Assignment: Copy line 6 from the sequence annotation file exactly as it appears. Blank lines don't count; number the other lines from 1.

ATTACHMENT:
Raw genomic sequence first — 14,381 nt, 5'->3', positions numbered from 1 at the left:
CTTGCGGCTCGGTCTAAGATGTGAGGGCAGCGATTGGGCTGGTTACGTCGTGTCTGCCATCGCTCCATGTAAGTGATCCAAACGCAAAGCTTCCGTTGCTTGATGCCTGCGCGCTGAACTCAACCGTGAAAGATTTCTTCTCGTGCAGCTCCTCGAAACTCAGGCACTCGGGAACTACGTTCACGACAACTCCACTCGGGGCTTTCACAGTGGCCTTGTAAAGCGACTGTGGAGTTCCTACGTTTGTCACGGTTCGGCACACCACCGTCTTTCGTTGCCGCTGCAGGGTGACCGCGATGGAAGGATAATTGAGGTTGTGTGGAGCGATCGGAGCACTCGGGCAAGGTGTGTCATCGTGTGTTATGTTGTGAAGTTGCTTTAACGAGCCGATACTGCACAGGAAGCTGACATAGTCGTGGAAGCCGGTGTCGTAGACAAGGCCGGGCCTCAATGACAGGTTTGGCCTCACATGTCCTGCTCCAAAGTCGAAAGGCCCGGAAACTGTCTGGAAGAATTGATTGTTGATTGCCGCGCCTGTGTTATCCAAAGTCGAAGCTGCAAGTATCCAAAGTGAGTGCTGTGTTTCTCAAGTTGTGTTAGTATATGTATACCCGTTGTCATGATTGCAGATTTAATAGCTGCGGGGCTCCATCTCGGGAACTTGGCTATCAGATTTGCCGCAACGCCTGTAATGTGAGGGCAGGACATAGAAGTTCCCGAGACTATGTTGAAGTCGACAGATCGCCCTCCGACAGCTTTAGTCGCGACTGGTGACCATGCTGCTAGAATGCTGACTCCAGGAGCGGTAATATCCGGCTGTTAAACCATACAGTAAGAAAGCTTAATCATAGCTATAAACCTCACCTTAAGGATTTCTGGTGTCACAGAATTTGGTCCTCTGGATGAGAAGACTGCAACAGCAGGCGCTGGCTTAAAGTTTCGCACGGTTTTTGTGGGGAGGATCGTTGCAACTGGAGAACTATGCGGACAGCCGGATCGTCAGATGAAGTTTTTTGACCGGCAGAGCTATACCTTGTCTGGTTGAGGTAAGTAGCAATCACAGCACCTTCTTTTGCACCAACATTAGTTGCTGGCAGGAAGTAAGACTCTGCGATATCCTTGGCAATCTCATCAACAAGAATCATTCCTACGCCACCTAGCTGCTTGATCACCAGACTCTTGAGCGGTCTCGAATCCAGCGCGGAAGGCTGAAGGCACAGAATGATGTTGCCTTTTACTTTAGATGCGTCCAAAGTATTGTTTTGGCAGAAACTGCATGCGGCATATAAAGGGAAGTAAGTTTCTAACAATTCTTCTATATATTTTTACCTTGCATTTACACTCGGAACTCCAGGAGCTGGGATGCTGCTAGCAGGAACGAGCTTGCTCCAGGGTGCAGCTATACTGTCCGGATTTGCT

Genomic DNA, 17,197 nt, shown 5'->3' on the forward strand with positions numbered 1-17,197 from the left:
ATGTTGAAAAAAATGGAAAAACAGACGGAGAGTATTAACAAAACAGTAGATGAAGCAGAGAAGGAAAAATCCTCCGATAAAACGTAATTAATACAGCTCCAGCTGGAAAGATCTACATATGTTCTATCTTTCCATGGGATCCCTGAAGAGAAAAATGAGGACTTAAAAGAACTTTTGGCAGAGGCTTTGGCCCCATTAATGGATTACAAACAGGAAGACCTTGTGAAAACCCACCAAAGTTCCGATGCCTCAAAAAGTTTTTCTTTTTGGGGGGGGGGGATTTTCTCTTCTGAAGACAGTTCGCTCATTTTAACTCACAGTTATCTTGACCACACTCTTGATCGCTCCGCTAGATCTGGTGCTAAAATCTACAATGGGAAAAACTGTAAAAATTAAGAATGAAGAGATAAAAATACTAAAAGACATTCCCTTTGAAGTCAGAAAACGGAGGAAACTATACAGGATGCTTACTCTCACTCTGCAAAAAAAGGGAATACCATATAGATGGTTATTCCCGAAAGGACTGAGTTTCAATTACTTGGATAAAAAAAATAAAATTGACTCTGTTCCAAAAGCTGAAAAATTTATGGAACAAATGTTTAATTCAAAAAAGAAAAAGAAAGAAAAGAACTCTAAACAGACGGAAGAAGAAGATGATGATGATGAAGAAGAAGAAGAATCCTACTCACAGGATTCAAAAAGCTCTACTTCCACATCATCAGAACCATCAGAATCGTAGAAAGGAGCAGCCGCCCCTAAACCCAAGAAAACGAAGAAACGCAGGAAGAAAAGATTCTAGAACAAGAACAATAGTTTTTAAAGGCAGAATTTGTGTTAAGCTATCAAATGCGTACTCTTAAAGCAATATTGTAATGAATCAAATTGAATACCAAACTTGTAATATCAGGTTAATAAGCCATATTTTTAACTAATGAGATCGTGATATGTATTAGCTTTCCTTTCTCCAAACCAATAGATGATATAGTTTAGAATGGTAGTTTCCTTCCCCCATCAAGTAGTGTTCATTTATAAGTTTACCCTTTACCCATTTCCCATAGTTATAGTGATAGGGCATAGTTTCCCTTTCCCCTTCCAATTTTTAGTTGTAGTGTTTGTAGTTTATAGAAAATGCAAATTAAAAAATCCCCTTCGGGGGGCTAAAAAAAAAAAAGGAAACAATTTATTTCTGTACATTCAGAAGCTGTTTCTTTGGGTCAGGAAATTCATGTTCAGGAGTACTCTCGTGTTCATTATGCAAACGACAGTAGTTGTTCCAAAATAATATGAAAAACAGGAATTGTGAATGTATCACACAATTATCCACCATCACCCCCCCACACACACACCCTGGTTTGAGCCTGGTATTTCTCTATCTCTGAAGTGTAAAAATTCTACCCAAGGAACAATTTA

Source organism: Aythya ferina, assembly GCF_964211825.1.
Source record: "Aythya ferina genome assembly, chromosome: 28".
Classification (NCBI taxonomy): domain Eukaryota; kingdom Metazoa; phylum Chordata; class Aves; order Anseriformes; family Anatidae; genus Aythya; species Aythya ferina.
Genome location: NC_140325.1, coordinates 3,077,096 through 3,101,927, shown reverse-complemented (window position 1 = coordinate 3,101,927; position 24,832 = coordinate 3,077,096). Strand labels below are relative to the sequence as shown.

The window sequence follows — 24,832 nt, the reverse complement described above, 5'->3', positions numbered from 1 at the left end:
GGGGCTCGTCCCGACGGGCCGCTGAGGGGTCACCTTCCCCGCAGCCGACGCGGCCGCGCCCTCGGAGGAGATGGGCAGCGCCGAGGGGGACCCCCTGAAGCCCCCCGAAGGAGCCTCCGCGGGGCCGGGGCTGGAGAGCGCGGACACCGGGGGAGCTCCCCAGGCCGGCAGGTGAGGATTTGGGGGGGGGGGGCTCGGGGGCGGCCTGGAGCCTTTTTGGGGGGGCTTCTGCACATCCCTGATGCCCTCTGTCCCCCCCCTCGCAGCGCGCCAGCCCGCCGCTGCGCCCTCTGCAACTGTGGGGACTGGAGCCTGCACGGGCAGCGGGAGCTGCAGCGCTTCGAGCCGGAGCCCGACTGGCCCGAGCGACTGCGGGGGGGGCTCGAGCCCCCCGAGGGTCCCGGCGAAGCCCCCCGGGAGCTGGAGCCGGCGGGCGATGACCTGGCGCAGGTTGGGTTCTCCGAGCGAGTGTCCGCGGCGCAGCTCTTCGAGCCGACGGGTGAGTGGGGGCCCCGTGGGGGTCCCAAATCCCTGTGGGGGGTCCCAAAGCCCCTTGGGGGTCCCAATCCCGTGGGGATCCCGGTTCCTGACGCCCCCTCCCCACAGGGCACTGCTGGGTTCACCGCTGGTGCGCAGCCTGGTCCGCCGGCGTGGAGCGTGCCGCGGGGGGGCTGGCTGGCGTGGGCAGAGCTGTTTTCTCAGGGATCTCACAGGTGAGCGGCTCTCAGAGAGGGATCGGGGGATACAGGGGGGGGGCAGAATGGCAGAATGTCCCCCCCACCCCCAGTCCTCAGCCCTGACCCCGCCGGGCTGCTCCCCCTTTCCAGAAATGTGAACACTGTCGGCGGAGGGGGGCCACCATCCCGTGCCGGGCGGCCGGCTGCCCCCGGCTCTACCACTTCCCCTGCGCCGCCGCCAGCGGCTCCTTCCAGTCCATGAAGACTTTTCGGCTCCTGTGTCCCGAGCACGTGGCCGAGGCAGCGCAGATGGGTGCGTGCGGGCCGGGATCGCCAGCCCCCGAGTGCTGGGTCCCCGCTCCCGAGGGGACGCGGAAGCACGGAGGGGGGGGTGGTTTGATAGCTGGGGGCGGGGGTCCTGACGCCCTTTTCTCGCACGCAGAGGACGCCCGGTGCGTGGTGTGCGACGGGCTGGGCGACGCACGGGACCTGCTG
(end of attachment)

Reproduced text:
Source record: "Aythya ferina genome assembly, chromosome: 28".